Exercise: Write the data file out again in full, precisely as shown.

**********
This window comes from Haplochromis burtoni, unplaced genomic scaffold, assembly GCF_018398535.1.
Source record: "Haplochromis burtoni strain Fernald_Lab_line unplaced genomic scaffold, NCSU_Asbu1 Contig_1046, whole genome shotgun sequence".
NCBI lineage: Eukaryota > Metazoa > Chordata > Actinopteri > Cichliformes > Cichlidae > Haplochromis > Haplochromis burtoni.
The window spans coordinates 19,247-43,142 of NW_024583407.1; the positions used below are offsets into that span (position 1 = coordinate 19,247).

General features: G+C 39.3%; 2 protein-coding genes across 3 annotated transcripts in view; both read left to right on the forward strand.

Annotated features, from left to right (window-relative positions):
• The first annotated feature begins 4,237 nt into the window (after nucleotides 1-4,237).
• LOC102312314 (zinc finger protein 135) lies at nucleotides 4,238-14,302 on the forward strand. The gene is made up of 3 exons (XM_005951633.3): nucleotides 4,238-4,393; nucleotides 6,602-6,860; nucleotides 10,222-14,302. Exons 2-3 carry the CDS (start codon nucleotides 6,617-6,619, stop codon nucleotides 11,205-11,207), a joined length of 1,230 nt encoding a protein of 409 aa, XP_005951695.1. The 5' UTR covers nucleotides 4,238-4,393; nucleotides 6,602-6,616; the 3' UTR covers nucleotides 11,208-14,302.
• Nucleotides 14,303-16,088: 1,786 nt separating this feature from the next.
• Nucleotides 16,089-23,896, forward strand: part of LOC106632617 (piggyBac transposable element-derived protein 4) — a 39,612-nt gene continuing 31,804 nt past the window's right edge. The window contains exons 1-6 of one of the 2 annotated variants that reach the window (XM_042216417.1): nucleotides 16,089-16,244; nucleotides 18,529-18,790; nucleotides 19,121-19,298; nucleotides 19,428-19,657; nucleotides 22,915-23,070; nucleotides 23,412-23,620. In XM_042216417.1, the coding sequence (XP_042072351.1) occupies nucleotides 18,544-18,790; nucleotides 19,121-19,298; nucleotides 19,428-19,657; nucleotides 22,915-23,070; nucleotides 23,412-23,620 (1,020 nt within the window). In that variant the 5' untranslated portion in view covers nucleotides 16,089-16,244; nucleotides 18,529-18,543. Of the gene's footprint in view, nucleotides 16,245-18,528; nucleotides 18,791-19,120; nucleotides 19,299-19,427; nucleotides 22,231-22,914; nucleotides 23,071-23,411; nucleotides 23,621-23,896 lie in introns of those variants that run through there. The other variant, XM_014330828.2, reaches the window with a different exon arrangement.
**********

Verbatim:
This window comes from Haplochromis burtoni, unplaced genomic scaffold, assembly GCF_018398535.1.
Source record: "Haplochromis burtoni strain Fernald_Lab_line unplaced genomic scaffold, NCSU_Asbu1 Contig_1046, whole genome shotgun sequence".
NCBI lineage: Eukaryota > Metazoa > Chordata > Actinopteri > Cichliformes > Cichlidae > Haplochromis > Haplochromis burtoni.
The window spans coordinates 19,247-43,142 of NW_024583407.1; the positions used below are offsets into that span (position 1 = coordinate 19,247).

General features: G+C 39.3%; 2 protein-coding genes across 3 annotated transcripts in view; both read left to right on the forward strand.

Annotated features, from left to right (window-relative positions):
• The first annotated feature begins 4,237 nt into the window (after nucleotides 1-4,237).
• LOC102312314 (zinc finger protein 135) lies at nucleotides 4,238-14,302 on the forward strand. The gene is made up of 3 exons (XM_005951633.3): nucleotides 4,238-4,393; nucleotides 6,602-6,860; nucleotides 10,222-14,302. Exons 2-3 carry the CDS (start codon nucleotides 6,617-6,619, stop codon nucleotides 11,205-11,207), a joined length of 1,230 nt encoding a protein of 409 aa, XP_005951695.1. The 5' UTR covers nucleotides 4,238-4,393; nucleotides 6,602-6,616; the 3' UTR covers nucleotides 11,208-14,302.
• Nucleotides 14,303-16,088: 1,786 nt separating this feature from the next.
• Nucleotides 16,089-23,896, forward strand: part of LOC106632617 (piggyBac transposable element-derived protein 4) — a 39,612-nt gene continuing 31,804 nt past the window's right edge. The window contains exons 1-6 of one of the 2 annotated variants that reach the window (XM_042216417.1): nucleotides 16,089-16,244; nucleotides 18,529-18,790; nucleotides 19,121-19,298; nucleotides 19,428-19,657; nucleotides 22,915-23,070; nucleotides 23,412-23,620. In XM_042216417.1, the coding sequence (XP_042072351.1) occupies nucleotides 18,544-18,790; nucleotides 19,121-19,298; nucleotides 19,428-19,657; nucleotides 22,915-23,070; nucleotides 23,412-23,620 (1,020 nt within the window). In that variant the 5' untranslated portion in view covers nucleotides 16,089-16,244; nucleotides 18,529-18,543. Of the gene's footprint in view, nucleotides 16,245-18,528; nucleotides 18,791-19,120; nucleotides 19,299-19,427; nucleotides 22,231-22,914; nucleotides 23,071-23,411; nucleotides 23,621-23,896 lie in introns of those variants that run through there. The other variant, XM_014330828.2, reaches the window with a different exon arrangement.